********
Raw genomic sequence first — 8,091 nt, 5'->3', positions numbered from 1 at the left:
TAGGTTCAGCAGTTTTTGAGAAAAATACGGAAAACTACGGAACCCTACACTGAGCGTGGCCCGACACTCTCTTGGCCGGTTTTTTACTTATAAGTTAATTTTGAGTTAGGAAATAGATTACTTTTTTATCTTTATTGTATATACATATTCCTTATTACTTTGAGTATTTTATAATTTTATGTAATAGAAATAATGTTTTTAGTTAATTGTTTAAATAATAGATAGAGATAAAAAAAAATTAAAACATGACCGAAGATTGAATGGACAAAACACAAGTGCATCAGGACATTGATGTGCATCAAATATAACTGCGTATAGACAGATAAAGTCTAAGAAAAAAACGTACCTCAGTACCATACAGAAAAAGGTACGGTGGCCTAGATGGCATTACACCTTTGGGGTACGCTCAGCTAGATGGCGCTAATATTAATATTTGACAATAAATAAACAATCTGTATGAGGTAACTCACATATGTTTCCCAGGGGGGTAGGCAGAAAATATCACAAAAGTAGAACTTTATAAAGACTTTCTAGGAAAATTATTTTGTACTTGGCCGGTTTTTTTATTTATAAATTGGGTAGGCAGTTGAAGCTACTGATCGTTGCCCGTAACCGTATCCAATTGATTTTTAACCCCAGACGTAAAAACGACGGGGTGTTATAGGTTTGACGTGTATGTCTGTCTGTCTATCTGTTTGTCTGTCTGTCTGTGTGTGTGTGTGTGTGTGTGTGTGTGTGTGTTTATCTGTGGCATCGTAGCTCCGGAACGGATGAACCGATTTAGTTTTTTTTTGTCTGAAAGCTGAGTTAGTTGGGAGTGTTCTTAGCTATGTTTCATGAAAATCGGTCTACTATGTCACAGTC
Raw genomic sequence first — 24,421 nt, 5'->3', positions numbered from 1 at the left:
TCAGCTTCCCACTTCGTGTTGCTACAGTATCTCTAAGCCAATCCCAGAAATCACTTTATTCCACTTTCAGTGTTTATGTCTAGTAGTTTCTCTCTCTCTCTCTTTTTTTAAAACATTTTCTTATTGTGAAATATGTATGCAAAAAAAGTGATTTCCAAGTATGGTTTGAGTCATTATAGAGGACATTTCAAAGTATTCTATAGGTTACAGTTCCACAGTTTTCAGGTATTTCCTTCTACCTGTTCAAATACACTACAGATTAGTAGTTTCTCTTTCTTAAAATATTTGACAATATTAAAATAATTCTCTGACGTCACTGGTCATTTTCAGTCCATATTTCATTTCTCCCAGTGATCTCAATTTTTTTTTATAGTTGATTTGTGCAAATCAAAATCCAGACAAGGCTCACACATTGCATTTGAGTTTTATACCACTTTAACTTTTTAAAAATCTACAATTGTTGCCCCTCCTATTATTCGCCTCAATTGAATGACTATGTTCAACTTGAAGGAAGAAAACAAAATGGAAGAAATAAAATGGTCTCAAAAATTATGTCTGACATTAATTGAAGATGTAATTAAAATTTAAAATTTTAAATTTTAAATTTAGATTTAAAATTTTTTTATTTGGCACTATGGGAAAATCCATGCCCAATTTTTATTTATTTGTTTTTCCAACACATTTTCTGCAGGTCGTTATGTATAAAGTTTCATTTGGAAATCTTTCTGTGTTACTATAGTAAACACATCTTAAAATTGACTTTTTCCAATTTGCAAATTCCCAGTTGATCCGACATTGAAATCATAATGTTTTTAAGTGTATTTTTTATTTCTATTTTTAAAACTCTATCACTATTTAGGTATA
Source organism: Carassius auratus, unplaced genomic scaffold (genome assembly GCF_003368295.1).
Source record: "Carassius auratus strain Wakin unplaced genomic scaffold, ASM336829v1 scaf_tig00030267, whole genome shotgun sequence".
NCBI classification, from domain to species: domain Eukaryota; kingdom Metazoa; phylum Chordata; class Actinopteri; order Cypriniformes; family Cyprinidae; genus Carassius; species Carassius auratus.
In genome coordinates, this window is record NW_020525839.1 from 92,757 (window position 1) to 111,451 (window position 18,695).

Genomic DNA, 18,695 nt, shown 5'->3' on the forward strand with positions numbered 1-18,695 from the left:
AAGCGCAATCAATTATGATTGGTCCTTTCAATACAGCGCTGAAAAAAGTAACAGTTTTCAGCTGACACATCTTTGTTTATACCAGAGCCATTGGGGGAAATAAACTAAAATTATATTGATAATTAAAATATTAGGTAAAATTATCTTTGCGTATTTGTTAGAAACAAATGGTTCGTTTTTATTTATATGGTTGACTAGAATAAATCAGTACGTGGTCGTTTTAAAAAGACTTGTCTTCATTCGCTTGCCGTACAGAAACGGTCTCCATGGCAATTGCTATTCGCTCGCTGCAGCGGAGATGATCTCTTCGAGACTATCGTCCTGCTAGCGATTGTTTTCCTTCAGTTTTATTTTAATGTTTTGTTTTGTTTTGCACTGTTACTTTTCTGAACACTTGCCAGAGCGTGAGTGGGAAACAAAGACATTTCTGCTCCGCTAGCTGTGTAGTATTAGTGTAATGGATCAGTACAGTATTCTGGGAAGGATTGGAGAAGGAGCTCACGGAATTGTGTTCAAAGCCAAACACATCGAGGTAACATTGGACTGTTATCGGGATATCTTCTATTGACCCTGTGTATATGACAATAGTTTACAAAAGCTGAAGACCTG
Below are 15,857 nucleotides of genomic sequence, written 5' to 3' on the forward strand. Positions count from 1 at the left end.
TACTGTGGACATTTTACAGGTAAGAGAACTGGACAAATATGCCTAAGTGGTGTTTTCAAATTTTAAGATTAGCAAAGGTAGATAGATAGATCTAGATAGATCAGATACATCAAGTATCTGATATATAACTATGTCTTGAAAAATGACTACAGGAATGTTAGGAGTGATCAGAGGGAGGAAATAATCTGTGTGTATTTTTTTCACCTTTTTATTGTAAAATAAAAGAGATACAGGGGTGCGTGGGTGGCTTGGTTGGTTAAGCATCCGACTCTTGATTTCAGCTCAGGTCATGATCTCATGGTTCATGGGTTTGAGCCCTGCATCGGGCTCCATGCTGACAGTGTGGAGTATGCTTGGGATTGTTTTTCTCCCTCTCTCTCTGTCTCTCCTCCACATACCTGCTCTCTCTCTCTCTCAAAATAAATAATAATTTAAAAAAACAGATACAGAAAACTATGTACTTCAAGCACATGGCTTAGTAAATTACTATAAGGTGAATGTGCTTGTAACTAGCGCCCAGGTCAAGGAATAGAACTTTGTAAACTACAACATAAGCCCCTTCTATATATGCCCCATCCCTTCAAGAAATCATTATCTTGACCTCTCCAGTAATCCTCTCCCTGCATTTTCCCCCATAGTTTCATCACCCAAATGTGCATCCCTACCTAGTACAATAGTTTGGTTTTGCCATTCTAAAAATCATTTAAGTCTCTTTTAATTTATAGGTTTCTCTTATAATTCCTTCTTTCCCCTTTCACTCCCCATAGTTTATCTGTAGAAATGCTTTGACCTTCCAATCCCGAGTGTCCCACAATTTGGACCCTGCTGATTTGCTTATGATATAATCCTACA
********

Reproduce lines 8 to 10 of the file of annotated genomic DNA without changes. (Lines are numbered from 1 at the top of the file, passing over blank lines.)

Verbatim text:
In genome coordinates, this window is record NW_020525839.1 from 92,757 (window position 1) to 111,451 (window position 18,695).

Genomic DNA, 18,695 nt, shown 5'->3' on the forward strand with positions numbered 1-18,695 from the left:
AAGCGCAATCAATTATGATTGGTCCTTTCAATACAGCGCTGAAAAAAGTAACAGTTTTCAGCTGACACATCTTTGTTTATACCAGAGCCATTGGGGGAAATAAACTAAAATTATATTGATAATTAAAATATTAGGTAAAATTATCTTTGCGTATTTGTTAGAAACAAATGGTTCGTTTTTATTTATATGGTTGACTAGAATAAATCAGTACGTGGTCGTTTTAAAAAGACTTGTCTTCATTCGCTTGCCGTACAGAAACGGTCTCCATGGCAATTGCTATTCGCTCGCTGCAGCGGAGATGATCTCTTCGAGACTATCGTCCTGCTAGCGATTGTTTTCCTTCAGTTTTATTTTAATGTTTTGTTTTGTTTTGCACTGTTACTTTTCTGAACACTTGCCAGAGCGTGAGTGGGAAACAAAGACATTTCTGCTCCGCTAGCTGTGTAGTATTAGTGTAATGGATCAGTACAGTATTCTGGGAAGGATTGGAGAAGGAGCTCACGGAATTGTGTTCAAAGCCAAACACATCGAGGTAACATTGGACTGTTATCGGGATATCTTCTATTGACCCTGTGTATATGACAATAGTTTACAAAAGCTGAAGACCTG